This new model will hopefully not only create a less biased way for physicians to engage with patients about their weight; it will also hopefully be a way for weight loss treatments to be more readily covered through insurance by having this new diagnostic term being incorporated into the medical coding structure — such as the ICD-10, or the International Classification of Diseases.
How we talk about obesity matters. And perhaps a better way to talk about obesity is to not talk about “obesity.” Not in the way people are used to hearing anyway. What are your thoughts?
Source: U.S. News
Blog written by Vanessa Ramalho/Robard Corporation
Good news: Medical providers are finally starting to address obesity and its impact on their patients’ overall health. Bad news: Without a standard to look to for how to discuss weight with their patients and what the best treatment options may be, providers run the risk of fat shaming their patients, leading to unintended negative effects.
A review of recent research presented at the 125th Annual Convention of the American Psychological Association looked at how unconscious bias against overweight patients can impact how physicians interact with them about their weight, leading to increased stress for the patient. This stress, combined with feelings of shame, can cause patients to delay treatment and even avoid interacting with health care providers altogether. While providers always mean well, the way in which patients are approached about their weight can make all the difference when it comes to discussing medical concerns with sensitivity.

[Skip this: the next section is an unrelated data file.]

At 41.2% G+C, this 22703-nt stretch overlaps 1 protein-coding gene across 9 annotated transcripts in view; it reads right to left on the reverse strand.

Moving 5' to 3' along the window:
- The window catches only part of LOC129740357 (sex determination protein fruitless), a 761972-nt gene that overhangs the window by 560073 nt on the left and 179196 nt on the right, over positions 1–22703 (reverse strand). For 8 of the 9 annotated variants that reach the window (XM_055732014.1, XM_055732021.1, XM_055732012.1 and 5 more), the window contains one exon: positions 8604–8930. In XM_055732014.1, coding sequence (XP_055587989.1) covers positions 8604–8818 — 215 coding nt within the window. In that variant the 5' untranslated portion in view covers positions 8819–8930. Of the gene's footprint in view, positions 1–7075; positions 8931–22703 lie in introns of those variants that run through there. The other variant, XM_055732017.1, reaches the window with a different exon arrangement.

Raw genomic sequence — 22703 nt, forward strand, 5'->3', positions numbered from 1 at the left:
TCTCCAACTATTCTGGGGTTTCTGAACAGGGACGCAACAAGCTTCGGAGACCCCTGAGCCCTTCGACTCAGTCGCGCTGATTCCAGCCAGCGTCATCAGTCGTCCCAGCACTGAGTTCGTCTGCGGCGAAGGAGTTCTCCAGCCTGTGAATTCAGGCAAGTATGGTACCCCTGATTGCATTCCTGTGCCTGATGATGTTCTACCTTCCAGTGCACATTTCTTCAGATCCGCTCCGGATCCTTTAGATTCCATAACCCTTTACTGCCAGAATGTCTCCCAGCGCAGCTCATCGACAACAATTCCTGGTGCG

With obesity only recently being identified as a disease — with links to more than 20 chronic conditions (and growing) that are still being researched — it’s hard to know the best way to proceed with overweight patients without a standard and clear medical protocols to refer to as guidance. You’ve taken the step in acknowledging the importance of addressing obesity with your patients, but where do you go from here?